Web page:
An incredibly rare egg with an embryo still inside was laid by a gigantic turtle during the time of the dinosaurs. Named Yuchelys nanyangensis, the giant terrestrial turtle laid a bunch of eggs in Henan Province, China, about 90 million years ago but one of them never hatched. These eggs were almost the size of a tennis ball with exceptionally thick shells.
The egg was initially discovered back in 2018 by a farmer who then donated it to a university. Since then, there has been extensive analysis on the egg and the experts have now revealed their findings. This is a very significant discovery as it is the first time ever that scientists have identified a dinosaur-aged turtle based on an embryo.
The egg measures 2.1 by 2.3 inches. To put this into better perspective, it is bigger than the majority of eggs laid by today’s turtles except for the Galápagos tortoises that lay eggs slightly larger than the one left behind by the Yuchelys nanyangensis species. The thick shell measures 0.07 inches which is approximately six times thicker than a chicken egg and four times thicker than those of a Galápagos tortoise.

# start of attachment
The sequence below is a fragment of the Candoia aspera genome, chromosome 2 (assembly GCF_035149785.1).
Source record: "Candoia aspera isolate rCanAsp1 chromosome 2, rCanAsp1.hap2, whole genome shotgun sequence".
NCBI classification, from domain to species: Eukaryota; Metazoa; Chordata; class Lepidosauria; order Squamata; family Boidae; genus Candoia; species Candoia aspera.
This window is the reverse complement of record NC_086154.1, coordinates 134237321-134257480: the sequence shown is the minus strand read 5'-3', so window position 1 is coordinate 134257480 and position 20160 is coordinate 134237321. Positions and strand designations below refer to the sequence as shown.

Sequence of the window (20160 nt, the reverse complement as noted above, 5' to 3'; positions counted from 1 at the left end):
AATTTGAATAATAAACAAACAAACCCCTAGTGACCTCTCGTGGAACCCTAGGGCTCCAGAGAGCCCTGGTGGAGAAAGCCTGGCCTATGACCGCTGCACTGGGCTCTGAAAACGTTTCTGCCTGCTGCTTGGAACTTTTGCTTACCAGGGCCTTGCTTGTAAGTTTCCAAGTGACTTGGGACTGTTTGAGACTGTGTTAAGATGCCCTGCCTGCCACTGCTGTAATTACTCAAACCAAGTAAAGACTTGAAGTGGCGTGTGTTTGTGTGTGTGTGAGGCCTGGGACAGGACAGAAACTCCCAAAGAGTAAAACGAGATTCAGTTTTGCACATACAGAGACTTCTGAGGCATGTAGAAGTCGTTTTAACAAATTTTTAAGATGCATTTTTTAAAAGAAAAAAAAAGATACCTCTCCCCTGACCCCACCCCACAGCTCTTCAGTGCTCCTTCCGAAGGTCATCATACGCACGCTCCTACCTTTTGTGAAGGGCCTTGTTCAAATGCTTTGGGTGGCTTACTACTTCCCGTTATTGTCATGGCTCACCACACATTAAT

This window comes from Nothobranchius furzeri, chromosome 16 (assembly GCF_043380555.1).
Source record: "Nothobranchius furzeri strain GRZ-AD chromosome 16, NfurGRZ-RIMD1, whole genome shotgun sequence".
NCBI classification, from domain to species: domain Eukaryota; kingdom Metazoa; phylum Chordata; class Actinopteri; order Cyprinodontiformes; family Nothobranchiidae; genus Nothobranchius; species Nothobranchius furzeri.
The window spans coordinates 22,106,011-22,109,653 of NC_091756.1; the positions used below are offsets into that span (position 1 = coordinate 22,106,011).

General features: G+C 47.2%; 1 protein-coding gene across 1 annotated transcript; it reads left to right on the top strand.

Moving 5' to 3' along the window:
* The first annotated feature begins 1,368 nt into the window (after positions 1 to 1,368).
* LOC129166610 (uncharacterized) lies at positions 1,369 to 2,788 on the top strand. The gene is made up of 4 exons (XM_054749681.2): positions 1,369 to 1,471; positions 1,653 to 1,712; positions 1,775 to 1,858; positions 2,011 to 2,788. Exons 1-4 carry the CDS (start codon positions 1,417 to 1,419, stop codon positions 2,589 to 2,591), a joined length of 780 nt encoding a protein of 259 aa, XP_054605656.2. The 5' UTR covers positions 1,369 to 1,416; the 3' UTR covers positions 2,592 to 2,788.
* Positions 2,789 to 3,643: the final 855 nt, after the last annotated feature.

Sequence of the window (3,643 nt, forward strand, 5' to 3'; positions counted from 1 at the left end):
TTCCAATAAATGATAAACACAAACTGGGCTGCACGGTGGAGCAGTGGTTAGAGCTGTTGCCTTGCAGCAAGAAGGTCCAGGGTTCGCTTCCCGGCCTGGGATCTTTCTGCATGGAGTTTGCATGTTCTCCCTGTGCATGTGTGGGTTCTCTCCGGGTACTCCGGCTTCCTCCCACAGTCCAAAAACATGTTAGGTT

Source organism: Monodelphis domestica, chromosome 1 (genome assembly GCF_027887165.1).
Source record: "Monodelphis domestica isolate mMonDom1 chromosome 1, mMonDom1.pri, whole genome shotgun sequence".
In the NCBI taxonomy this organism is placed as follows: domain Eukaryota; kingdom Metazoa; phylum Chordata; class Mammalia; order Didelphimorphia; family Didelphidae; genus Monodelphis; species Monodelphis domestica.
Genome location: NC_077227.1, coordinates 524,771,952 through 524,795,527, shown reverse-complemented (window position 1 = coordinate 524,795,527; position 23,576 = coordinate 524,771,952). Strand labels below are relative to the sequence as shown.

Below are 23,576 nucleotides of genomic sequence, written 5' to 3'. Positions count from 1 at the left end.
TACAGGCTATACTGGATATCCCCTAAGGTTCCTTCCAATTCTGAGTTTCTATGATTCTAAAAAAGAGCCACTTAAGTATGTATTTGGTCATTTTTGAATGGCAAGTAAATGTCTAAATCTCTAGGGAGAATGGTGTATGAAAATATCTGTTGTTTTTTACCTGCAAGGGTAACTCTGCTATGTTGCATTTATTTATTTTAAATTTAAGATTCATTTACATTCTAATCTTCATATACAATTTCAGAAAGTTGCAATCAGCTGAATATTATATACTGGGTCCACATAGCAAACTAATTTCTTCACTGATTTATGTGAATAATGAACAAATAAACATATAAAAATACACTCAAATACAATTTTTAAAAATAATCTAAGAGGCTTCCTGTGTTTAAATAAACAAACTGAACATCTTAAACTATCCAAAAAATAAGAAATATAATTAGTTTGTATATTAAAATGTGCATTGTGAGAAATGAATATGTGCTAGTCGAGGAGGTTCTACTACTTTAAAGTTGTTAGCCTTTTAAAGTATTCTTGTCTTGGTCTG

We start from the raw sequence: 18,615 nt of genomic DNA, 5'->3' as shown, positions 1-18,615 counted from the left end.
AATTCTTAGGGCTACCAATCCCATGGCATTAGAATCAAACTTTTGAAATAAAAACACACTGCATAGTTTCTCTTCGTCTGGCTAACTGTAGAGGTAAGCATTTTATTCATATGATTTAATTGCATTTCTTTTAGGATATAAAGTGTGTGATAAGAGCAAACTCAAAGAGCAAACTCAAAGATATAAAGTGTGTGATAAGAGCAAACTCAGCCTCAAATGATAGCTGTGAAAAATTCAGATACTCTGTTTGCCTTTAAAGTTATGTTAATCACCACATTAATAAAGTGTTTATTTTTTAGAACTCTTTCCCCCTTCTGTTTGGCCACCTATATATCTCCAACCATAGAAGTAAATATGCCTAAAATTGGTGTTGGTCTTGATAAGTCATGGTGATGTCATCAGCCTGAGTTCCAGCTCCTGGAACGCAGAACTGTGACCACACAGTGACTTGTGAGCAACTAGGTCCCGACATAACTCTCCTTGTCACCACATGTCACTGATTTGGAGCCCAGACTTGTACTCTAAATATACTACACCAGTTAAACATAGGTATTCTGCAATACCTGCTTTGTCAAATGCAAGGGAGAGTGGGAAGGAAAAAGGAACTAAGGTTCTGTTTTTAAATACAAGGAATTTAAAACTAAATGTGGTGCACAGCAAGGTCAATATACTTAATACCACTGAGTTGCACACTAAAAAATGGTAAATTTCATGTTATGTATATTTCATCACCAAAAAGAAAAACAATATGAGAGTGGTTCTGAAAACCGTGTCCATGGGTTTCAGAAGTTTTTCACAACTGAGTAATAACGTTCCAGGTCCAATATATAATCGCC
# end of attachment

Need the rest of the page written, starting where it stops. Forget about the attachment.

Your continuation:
Based on the egg size, the experts were able to estimate how large the turtle was that laid it and they predicted that its carapace (the hard upper shell of a turtle) probably measured about 5.3 feet in length (1.6 meters) – the size of a human standing up. Incredibly, this predicted length doesn’t even include its neck or head.
As for the embryo, a micro-CT scan created a 3D image of it, revealing that it was almost 85% developed. Darla Zelenitsky, who is an associate professor of paleobiology at the University of Calgary in Canada, told Live Science that a portion of the eggshell was broken so “maybe it tried to hatch”. (A picture of the egg can be seen here.)
The Yuchelys nanyangensis species’ family called Nanhsiungchelyid were the extinct relatives of today’s river turtles, but these flat ancestors lived solely on land which was apparently quite rare during the Cretaceous Period. They went extinct about 66 million years ago when the dinosaur-killing asteroid hit Earth. The eggs were probably buried deep beneath the ground in moist soil so that they wouldn’t dry out which would have helped them during the Cretaceous Period; however, when the climate changed due to the asteroid impact, the turtles may have had a difficult time adapting to the cooler “climatic and environmental changes following the end-Cretaceous mass extinction” as explained by Zelenitsky.
The study was published in the journal Proceedings of the Royal Society B: Biological Sciences where it can be read in full.